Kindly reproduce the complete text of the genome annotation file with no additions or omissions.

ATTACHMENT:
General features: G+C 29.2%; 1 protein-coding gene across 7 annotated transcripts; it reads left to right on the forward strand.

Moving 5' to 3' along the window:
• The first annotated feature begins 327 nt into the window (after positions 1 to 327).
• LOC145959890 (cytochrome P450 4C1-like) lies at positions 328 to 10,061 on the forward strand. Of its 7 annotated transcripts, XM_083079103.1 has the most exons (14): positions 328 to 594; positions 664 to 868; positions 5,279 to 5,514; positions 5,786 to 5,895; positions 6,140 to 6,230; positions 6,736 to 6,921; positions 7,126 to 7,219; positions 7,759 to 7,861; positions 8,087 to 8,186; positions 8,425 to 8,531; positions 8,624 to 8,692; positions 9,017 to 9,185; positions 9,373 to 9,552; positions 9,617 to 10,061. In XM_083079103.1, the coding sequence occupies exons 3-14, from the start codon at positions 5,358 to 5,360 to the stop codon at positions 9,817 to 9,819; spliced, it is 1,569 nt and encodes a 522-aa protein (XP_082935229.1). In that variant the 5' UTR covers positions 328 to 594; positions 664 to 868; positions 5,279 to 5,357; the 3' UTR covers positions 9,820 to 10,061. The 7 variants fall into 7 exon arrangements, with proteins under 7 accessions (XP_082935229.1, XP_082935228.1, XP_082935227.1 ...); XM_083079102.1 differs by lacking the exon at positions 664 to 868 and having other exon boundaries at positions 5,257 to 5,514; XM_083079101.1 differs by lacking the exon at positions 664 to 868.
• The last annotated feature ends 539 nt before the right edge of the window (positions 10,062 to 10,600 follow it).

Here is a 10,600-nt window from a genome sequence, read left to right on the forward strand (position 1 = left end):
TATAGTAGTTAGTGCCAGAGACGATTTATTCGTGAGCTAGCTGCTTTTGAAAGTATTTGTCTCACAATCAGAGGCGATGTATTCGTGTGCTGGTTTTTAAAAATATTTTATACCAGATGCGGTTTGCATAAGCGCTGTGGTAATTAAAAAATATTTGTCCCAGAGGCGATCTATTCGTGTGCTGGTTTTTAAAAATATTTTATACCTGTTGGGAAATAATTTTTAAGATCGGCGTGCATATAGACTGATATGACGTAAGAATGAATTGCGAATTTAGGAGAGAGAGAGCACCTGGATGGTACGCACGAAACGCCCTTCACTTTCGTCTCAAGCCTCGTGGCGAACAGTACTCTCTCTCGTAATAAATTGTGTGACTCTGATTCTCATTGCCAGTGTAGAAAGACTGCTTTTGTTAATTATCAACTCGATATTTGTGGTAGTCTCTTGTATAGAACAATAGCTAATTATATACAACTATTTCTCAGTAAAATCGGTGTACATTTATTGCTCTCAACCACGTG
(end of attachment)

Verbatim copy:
General features: G+C 29.2%; 1 protein-coding gene across 7 annotated transcripts; it reads left to right on the forward strand.

Moving 5' to 3' along the window:
• The first annotated feature begins 327 nt into the window (after positions 1 to 327).
• LOC145959890 (cytochrome P450 4C1-like) lies at positions 328 to 10,061 on the forward strand. Of its 7 annotated transcripts, XM_083079103.1 has the most exons (14): positions 328 to 594; positions 664 to 868; positions 5,279 to 5,514; positions 5,786 to 5,895; positions 6,140 to 6,230; positions 6,736 to 6,921; positions 7,126 to 7,219; positions 7,759 to 7,861; positions 8,087 to 8,186; positions 8,425 to 8,531; positions 8,624 to 8,692; positions 9,017 to 9,185; positions 9,373 to 9,552; positions 9,617 to 10,061. In XM_083079103.1, the coding sequence occupies exons 3-14, from the start codon at positions 5,358 to 5,360 to the stop codon at positions 9,817 to 9,819; spliced, it is 1,569 nt and encodes a 522-aa protein (XP_082935229.1). In that variant the 5' UTR covers positions 328 to 594; positions 664 to 868; positions 5,279 to 5,357; the 3' UTR covers positions 9,820 to 10,061. The 7 variants fall into 7 exon arrangements, with proteins under 7 accessions (XP_082935229.1, XP_082935228.1, XP_082935227.1 ...); XM_083079102.1 differs by lacking the exon at positions 664 to 868 and having other exon boundaries at positions 5,257 to 5,514; XM_083079101.1 differs by lacking the exon at positions 664 to 868.
• The last annotated feature ends 539 nt before the right edge of the window (positions 10,062 to 10,600 follow it).

Here is a 10,600-nt window from a genome sequence, read left to right on the forward strand (position 1 = left end):
TATAGTAGTTAGTGCCAGAGACGATTTATTCGTGAGCTAGCTGCTTTTGAAAGTATTTGTCTCACAATCAGAGGCGATGTATTCGTGTGCTGGTTTTTAAAAATATTTTATACCAGATGCGGTTTGCATAAGCGCTGTGGTAATTAAAAAATATTTGTCCCAGAGGCGATCTATTCGTGTGCTGGTTTTTAAAAATATTTTATACCTGTTGGGAAATAATTTTTAAGATCGGCGTGCATATAGACTGATATGACGTAAGAATGAATTGCGAATTTAGGAGAGAGAGAGCACCTGGATGGTACGCACGAAACGCCCTTCACTTTCGTCTCAAGCCTCGTGGCGAACAGTACTCTCTCTCGTAATAAATTGTGTGACTCTGATTCTCATTGCCAGTGTAGAAAGACTGCTTTTGTTAATTATCAACTCGATATTTGTGGTAGTCTCTTGTATAGAACAATAGCTAATTATATACAACTATTTCTCAGTAAAATCGGTGTACATTTATTGCTCTCAACCACGTG